Australia/Israel Review


Europa Europa: The Quest for a Quiet Life

Feb 3, 2022 | Alex Benjamin

Orthodox Jews in Antwerp, Belgium (Credit: Shutterstock)
Orthodox Jews in Antwerp, Belgium (Credit: Shutterstock)

“Progress would be wonderful – if only it would stop,” said Robert Musil, the Austrian author whose books were banned by the Nazis and who ended up escaping with his Jewish wife to Switzerland, where he died in 1961.

It seems an innocuous enough quote, but encapsulates how a lot of Jews feel about life in Europe today.

I’ll explain. Jews in Europe just want a quiet life. No fuss. 

It’s a desire for life to stand still at any given moment of time. It might not be the most auspicious time. It might not be the most exciting time. But it’s a moment of relative comfort. And you know what tomorrow will bring. I’m not talking politics. Or implying that all Jews are conservative. I’m talking about life itself. A simple life. 

In 2021, Jews across Europe dealt with: kosher meat bans in Belgium, Greece and Cyprus (and almost in Poland); rising antisemitism in most countries; vitriolic fallout after the Gaza war; and students on campus targeted and ‘cancelled’ for being Zionists. 

We’ve had anti-vaxxers using the yellow star; governments removing army security from Jewish buildings and openly discussing banning circumcision (Belgium again); and conspiracy theories about Rothschild money being behind the COVID-19 pandemic. I could go on (and on and on). 

When I was asked to write a piece about Europe in 2022 from an Israel/Jewish perspective, I thought of three elections. One, German, has already happened. Two, in France and Hungary, lie ahead.

Germany first. Olaf Scholz is the new chancellor – the first Social Democrat to occupy the post since 2005. The youth wing of his party passed a resolution referring to Fatah as its “sister organisation”. His coalition of Greens and Free Democrats could be generously described as flaky on Israel, and after the Gaza war, a Germany that had hitherto been a bastion of boring reliability saw riots and the burning of Israeli flags.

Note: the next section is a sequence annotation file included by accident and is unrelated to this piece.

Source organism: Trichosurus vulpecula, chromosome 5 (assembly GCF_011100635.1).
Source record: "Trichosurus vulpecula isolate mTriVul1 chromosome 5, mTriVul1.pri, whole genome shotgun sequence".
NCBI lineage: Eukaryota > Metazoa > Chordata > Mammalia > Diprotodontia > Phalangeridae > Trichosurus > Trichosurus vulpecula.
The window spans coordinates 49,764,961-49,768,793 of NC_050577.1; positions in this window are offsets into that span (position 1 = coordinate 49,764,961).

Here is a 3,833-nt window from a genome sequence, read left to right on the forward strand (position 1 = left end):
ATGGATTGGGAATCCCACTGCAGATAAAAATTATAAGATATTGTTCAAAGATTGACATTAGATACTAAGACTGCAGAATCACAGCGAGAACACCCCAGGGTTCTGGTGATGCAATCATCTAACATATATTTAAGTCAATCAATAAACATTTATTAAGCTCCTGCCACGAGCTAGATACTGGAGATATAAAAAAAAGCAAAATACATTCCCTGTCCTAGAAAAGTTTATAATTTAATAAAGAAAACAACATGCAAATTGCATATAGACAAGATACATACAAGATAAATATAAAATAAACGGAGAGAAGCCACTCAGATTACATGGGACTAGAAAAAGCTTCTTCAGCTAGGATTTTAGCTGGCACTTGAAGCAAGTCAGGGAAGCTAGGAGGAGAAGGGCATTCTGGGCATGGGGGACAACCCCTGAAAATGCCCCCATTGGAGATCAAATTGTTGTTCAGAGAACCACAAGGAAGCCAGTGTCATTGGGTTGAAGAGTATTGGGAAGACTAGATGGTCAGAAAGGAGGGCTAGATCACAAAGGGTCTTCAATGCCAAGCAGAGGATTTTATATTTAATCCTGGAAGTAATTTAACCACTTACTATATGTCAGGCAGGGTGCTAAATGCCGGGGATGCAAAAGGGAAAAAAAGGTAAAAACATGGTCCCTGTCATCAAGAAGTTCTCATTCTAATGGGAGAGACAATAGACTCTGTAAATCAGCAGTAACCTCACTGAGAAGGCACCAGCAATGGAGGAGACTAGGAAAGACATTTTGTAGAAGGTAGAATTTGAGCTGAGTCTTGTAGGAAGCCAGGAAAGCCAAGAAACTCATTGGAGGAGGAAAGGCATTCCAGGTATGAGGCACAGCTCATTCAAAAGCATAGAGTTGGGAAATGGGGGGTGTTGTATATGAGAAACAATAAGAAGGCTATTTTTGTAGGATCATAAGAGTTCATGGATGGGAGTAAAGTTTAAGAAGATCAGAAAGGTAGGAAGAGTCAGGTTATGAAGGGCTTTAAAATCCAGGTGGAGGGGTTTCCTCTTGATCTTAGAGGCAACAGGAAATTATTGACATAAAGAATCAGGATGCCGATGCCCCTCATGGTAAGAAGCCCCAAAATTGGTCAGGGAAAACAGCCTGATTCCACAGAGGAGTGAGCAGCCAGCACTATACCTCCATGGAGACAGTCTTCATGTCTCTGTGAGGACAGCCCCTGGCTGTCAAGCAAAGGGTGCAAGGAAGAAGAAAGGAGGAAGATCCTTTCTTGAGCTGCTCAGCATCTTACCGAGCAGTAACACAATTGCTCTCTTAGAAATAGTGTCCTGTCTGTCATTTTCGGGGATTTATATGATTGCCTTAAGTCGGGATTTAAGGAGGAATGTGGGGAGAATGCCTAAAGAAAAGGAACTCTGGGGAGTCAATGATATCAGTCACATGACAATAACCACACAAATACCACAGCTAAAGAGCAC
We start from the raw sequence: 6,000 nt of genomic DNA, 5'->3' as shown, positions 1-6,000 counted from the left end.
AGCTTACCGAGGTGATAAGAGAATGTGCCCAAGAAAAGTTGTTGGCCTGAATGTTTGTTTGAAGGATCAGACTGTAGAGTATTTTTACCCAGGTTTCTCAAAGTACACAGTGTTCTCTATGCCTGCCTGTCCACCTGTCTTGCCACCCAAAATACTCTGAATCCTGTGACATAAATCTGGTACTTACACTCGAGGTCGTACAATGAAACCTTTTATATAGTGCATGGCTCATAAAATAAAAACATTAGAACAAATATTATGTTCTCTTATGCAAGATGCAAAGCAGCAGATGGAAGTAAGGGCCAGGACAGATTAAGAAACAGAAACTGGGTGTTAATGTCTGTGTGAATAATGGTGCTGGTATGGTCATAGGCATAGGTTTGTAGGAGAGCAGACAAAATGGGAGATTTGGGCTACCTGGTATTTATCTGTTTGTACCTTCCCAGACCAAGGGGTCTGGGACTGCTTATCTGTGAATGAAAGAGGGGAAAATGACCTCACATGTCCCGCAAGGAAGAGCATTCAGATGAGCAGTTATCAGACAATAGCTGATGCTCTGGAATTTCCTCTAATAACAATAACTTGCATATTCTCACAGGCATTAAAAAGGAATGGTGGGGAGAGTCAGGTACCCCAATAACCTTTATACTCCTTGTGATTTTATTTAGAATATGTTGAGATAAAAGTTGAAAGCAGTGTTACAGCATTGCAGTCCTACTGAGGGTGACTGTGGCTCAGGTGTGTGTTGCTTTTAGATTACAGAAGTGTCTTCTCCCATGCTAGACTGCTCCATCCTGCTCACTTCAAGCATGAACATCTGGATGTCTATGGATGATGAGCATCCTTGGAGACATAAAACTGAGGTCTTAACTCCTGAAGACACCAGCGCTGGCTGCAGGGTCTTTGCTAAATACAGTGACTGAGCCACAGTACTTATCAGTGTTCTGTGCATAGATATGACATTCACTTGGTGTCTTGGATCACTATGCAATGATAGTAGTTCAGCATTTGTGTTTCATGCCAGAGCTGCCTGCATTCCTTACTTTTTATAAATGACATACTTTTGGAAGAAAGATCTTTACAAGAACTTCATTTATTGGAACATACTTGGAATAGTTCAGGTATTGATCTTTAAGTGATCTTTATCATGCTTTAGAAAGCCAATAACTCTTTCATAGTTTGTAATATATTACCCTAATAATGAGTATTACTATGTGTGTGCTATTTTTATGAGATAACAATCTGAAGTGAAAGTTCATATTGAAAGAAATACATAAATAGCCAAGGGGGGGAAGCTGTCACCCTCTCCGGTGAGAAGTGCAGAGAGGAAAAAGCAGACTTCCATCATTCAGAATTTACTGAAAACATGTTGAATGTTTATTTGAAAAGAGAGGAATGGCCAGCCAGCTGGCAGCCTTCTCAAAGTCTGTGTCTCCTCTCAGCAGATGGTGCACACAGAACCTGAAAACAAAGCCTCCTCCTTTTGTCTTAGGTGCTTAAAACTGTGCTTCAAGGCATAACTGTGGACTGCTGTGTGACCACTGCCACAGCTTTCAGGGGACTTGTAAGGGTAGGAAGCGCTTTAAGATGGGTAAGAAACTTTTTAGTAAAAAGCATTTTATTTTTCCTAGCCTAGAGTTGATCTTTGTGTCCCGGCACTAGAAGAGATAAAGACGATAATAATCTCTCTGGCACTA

The post-war generation, still dealing with the fresh bloodstains from the Shoah, was more circumspect. Jews were supported. The State of Israel was viewed by many as an essential response to the horrors committed in the name of the German people. Whether out of guilt or genuine conviction was of little import: it meant stability for Jews, an ability to wear a kippah [Jewish skullcap] in public without fear.

We cannot and must not ignore the elephant in the room either: migrants and refugees from the Middle East have also changed the political dynamics in Western Europe. Never enamoured of the world’s only Jewish State to begin with, they brought this baggage with them to largely poorer areas where the Left tends to do best electorally, making the Palestinian cause a vote winner for left-wing German politicians. 

That elephant, like Hannibal’s, has no difficulty crossing into France. France and its Jews have a tumultuous history. Dreyfus, Vichy, a strong Catholic tradition that tolerated, rather than welcomed, Jews. But in the post-war years, relative calm, relative peace. It would be a massive oversimplification to say Jewish life flourished, but we were left alone, by and large. 

Then the elephant stomped all over that in the form of identity politics. The French stick to their post-revolutionary laïcité [political secularism] with fervour, and seeing the erosion of this sacrosanct principle within portions of the Islamic community, began a political war on clothing and religious/cultural signifiers. And the Jews got dragged into it. First on the kippah, then on Israel (the colonial narrative is a particularly sensitive one in France given Algeria), and so French Jews found themselves in a similar bind to their German brothers and sisters. The French election this year pits the centre against the far-right dogma of Jewish far-right leader Eric Zemmour or staunch nationalist Marine Le Pen. Lovely. 

Which brings us neatly to Hungary and Victor Orban, a proponent of a new kind of politics – ‘illiberal democracy’ – who views Middle Eastern migration as a threat to Hungary’s Judeo-Christian values. He has little time for the European Western liberal democratic model and sees it as failing (whilst disingenuously, in my opinion, milking the EU funding teat until it is dry). But one can say this about Hungary: few elephants to speak of. It is consistently viewed in survey after survey of Jewish communities as one of the safest countries for Jews to live in. 

I hope this gives you a sense of the terrible choice facing Jews in Europe in 2022. The direction that the Western liberal democratic states are going in is uncertain, difficult and increasingly hostile to us, our faith and to the State of Israel – an essential part of international Jewish life today. Then there are the largely ‘elephant-free’ countries such as Hungary and Poland that offer, despite their illiberalism, a relatively peaceful life. 

Personally, I’m with Musil. If this choice is what passes for progress today, I can do without it, thanks very much. 

Happy 2022. 

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